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Lessons to be learned from the culture wars

America has been enmeshed in a culture war for at least a century, although until quite recently most people seem to have been blissfully unaware of the fact. However, as the author and social critic Lee Harris put it: “Over the past 100 years or so many of our most cherished customs and traditions have been called to the bar of reason, ruthlessly interrogated and cross examined by the intellectual elite and found wanting.”

Quietly, unobtrusively, but utterly implacably, they have been reconstructing America to their own liking. One of the most useful tools for advancing their cause has been “political correctness.”

In a polite society such as ours, charges of “racism,” “sexism,” and the like effectively suppress the discussion, not to mention criticism, of policies aimed at overthrowing the principles upon which our republic was founded. Nobody wants to risk being labelled a bigot.

As a consequence, almost imperceptibly the America we see today has become a place that would be quite unrecognisable to our grandparents and great–grandparents.

Not least, traditional educational methods have been tossed out. “The sage on the stage” has been tossed out in favor of the “guide on the side.” Children, they say, don’t need to be taught. We simply have to awaken their natural thirst for learning …

Nowhere have the effects of the culture war been more keenly felt than in the realm of religion. Only 40 years ago, only the boldest—or most foolhardy—of American politicians would have failed to list the Bible as the book that had most profoundly influenced their lives. Today only the boldest—or most foolhardy—of politicians would dare suggest that children might benefit from gaining a nodding acquaintanceship with the Bible at school.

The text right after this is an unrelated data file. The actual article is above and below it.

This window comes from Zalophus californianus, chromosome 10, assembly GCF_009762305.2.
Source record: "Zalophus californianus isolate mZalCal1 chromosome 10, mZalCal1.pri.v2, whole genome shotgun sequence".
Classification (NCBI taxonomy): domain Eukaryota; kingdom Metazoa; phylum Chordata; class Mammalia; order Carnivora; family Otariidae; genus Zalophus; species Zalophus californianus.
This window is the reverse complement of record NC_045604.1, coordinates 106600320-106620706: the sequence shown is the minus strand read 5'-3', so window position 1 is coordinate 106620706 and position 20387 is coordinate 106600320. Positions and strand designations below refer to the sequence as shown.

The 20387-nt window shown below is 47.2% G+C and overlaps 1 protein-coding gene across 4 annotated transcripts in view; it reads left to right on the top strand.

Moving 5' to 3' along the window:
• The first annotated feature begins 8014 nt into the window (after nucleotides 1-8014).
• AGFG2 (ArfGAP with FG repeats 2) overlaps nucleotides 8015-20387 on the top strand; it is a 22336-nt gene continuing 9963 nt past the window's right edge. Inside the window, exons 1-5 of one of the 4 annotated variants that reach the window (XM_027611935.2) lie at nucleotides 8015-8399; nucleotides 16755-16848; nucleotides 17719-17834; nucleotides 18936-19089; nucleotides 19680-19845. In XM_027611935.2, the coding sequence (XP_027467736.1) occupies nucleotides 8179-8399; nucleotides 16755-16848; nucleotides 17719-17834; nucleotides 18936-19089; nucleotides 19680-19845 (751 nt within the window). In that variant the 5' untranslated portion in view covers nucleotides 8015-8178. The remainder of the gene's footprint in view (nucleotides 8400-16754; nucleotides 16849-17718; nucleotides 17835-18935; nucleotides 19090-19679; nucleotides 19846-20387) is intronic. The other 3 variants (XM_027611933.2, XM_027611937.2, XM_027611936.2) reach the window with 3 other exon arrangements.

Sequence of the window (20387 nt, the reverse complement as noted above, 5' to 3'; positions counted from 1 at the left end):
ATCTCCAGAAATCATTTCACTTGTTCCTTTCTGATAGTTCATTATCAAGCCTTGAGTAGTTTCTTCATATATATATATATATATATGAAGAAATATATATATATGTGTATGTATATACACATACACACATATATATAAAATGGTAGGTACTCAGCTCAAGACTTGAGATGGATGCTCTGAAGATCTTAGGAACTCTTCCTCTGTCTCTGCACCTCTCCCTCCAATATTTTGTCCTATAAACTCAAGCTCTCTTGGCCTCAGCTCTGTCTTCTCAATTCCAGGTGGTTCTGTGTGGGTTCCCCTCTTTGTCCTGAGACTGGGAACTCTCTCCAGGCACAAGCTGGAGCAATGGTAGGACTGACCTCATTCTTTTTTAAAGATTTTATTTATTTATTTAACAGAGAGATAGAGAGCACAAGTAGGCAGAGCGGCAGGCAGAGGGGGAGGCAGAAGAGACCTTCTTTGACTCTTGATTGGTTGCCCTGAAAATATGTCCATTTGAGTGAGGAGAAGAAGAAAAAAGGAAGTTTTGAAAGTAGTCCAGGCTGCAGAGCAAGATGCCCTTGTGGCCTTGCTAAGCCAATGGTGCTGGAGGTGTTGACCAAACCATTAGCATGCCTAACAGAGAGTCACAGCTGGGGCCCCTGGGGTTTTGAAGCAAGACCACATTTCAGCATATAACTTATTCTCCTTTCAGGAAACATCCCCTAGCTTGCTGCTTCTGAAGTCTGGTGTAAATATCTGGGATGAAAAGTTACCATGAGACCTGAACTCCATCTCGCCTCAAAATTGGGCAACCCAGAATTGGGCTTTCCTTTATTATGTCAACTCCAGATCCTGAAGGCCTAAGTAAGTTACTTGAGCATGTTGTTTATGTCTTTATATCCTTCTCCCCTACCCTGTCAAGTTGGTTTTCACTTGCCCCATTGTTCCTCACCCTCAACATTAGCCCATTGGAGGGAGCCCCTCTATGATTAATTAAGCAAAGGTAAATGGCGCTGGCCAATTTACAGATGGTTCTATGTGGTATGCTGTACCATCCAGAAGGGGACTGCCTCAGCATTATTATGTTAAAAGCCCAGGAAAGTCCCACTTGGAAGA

Many of our self–anointed intellectual elite, of course, see a belief in God as hopelessly primitive and embarrassingly superstitious. In Europe—a place many of America’s intellectuals fawningly turn to for approval—the embarrassment is so acute, the continent’s enormous historic debt to Christianity was deliberately omitted from the proposed European Community constitution.

But protecting children from the baleful influence of Holy Scripture has a downside. The Bible—as the writings of the Founding Fathers attest—was our republic’s most important foundational document. Pretending this is not so deprives coming generations of the ability to grasp the founders’ vision and, thus, manage the republic they bequeathed us.

Actually, the disastrous effects of this policy are readily apparent—and not only in our inner cities, but in our legislatures, work places, and corporate boardrooms. Like the myths of the ancient world, antique virtues such as honesty, integrity, and loyalty are increasingly dismissed as “quaint and amusing, but of no real relevance to our lives.”

This might be all very well were it not that a large body of people, unencumbered by the concerns of our intellectual elite, have launched an entirely different type of cultural war. They find American customs, traditions, and intellectual pretensions so utterly hateful they are bound and determined to wipe the United States off the face of the earth.

Divine revelation or not, the Bible contains much practical advice for people in our position—not the least of which is the fifth commandment: “Honour thy father and thy mother that thy days may be long in the land which the Lord thy God giveth thee.”

This is a chilling warning that nations perish when their populations no longer cherish and respect the traditions, customs, and beliefs upon which they were founded. History is littered with ample examples of this—ancient Israel, Judah, the Greek city states, Rome, Byzantium, France circa 1939, to name but half a dozen. Europe is clearly faltering under the Islamic challenge. For America the question is: “Are we prepared to learn from history—or repeat it?” GPH✠

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